Only on a 4K screen can you work like this
Multitasking should not be an issue either, especially if you're comfortable with scaling turned off. In the image shown here, you can see I have 4 browser windows open (all at 100% zoom) for reading and research while maintaining a full CMS editing interface, also at 100% standard zoom. The amount of workspace provided by this notebook allows you to work in ways previously only possible sitting at a desk in front of multiple monitors, or one very expensive 4K monitor.


Toshiba uses a single high-fin-density blower to help cool the CPU and GPU. It's odd not to see an actual heatsink on the chips and only two copper heat pipes heading to the copper fin stack. As was my less-than-spectacular experience with the Qosmio X70, I feel Toshiba's engineers are penny pinching here on the aluminum - one of the cheapest and most abundant metals on Earth.

Loading up both the F@H CPU and GPU clients I had the CPU boost up to 3.2GHz, with the temperature gauge chasing it a few minutes later up to 91C. This is where things got interesting, as rather than throttle down to 800MHz and jump between the two, the Core i7-4700HQ gradually lowered it's speed in small increments eventually resting between 2.5-2.7GHz, at which point the fan was able to maintain a constant 89-91C threshold across each of the four cores. What this means is that the max CPU speed can vary depending on your ambient room temperature rather than the cooling system. Had it been 10C cooler in the room, that maximum stable CPU speed could have been pushed higher. All that said, with a 29C ambient (gotta love summer in LA) the AMD GPU was folding away nicely at 81C.

Noise is not too much of a problem. The fan is audible when under load but not annoying. More noticeable is the torrent of heat pouring out the vent on the right side. Even under moderate load, the CPU will happily turbo all cores past 3.1GHz, making temps easily hit the low 70's. Sure, turning off the turbo will knock temperatures down an easy 10 to 15C, but I shouldn't have to do that to get a quieter and cooler notebook.

4K notebooks are hot - literally
Thinking about how hot this notebook is, and in hindsight of my Qosmio X70 experience, I've decided to get an IR thermometer to validate my criticism with actual measurements. The numbers you see here were taken after a 1 hour-long run playing GRID, max eye-candy, 4K full screen, balanced power profile, running on AC. The ambient temperature in the room was a warm 29C.

Most of the surface of the P50t remained under what I like to call "user tolerances". A 92F temperature for the left palm rest is still usable in that you can rest your hand on it for extended periods without any discomfort. But moving to the right side of the keyboard we see temperatures spike. The right palm rest measured 109F, too hot for you keep your hand on for more than a few seconds. Even the space around the cursor keys hit 110/113F. The hottest part of the keyboard. however, was the number pad hitting 118F right by the 5 key and 123F along the right edge, directly above the side vent.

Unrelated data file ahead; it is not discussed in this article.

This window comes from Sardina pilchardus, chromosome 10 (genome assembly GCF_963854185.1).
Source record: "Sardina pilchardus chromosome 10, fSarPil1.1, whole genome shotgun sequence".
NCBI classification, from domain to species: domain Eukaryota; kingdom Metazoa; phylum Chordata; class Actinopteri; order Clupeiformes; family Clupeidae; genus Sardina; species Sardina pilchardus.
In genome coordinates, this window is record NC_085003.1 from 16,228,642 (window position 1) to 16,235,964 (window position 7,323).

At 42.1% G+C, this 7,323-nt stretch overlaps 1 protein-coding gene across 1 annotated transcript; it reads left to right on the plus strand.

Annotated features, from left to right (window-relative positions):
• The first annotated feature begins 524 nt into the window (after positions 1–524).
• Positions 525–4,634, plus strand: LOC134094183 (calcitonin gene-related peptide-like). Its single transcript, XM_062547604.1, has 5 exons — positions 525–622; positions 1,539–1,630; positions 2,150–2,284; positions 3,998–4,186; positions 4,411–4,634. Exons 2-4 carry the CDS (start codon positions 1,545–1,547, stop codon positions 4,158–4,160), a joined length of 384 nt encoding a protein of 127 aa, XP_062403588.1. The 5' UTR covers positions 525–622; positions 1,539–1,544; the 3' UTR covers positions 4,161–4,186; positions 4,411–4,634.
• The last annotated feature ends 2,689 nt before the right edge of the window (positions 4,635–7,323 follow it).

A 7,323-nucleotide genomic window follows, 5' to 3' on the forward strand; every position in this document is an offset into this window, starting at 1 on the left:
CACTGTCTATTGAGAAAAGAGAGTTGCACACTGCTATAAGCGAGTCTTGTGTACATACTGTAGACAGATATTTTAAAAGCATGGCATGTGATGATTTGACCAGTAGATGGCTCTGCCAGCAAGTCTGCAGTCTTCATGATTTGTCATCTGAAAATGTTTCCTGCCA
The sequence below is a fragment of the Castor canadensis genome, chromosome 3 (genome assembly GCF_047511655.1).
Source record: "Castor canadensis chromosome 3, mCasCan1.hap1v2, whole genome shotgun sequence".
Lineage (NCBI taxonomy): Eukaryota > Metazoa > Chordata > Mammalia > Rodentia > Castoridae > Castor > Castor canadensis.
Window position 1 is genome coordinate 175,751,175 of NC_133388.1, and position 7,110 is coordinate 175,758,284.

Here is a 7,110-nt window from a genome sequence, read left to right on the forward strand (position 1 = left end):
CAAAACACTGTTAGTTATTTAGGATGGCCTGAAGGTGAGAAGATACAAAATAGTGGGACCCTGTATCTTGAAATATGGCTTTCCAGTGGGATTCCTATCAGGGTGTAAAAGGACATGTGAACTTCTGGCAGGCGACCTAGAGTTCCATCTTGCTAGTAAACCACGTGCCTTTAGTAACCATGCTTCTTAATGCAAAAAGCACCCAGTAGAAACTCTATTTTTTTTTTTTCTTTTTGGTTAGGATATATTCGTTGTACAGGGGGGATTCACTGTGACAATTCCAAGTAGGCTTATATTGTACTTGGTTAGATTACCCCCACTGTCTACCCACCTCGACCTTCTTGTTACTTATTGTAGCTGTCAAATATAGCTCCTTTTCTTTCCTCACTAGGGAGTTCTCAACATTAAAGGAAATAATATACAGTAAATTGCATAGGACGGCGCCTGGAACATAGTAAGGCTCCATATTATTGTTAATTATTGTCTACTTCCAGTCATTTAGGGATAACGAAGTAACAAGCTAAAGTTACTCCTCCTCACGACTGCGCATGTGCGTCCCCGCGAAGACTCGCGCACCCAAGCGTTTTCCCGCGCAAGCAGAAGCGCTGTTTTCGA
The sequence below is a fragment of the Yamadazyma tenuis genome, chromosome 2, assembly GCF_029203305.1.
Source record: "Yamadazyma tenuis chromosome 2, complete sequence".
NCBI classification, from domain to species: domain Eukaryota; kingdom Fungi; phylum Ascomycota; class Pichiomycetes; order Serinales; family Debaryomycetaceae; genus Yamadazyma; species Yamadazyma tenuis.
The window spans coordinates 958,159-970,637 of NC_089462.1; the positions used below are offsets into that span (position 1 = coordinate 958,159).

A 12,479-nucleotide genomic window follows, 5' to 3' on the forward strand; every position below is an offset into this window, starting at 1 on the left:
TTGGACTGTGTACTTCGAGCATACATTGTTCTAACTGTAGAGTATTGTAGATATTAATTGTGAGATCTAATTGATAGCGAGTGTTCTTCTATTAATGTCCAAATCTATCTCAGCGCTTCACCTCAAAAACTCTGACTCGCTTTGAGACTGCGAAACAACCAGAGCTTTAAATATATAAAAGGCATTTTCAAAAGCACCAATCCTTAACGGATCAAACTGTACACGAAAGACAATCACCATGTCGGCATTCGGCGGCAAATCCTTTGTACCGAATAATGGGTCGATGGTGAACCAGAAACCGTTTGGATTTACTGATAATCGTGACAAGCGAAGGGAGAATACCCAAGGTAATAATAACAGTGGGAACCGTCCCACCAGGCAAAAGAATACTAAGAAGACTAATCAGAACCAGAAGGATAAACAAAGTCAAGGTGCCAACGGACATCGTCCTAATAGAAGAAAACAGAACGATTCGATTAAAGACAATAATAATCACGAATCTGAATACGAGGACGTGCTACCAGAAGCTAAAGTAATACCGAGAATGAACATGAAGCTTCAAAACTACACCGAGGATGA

Shooting my IR beam directly at that exhaust vent gave me a reading of 153F. Just for comparison, the boiling point of water is 212F.

I had no choice but to place a small folded-up hand towel on the right palm rest to help shield my hand from the extreme heat while running GRID. The bottom of the notebook surprisingly didn't feel this hot at all, despite similar temperatures, but that's because heat rises. You can rest the P50t on your lap comfortably.

The take away in all of this is that the cooling system, ironically, works. It works in that your CPU won't ever overheat past 91C under full load, your system won't shut down, and your CPU won't throttle down to 800MHz either. In the absolute worst case, you can still run a CPU and GPU-heavy load even with high ambient temperatures and get what you need done.

No notebook should ever get this warm
The problem Toshiba has is that they force the user to also get hit with this heat, both through the keyboard and through the palm rest. A well-designed notebook cooling system should CONTAIN that heat and eject it from the chassis without warming up the rest of the system and, most importantly, without discomfort to the user. A layer of thermal insulation underneath the P50t's keyboard and palm rest could be a simple fix.

I'll say it again, a cooling system that can work well under full load without COOKING MY RIGHT HAND is what is sorely needed.


Toshiba ships the P50t with a built-in 4-cell 43Wh 2838mAh li-ion pack, meaning that you won't be able to swap it out on-the-go for a spare battery. This isn't as bad as it sounds though, since the P50t uses a regular 19V barrel connector, allowing you to use an external battery for all-day power. The built-in battery is, if you are handy with a screwdriver, easily user-replaceable with a same new part should the cells no longer hold their charge. This shouldn't be a deal breaker or void any warranty, as you will need to pop that bottom cover off anyway to install a SSD or get to your fan for cleaning.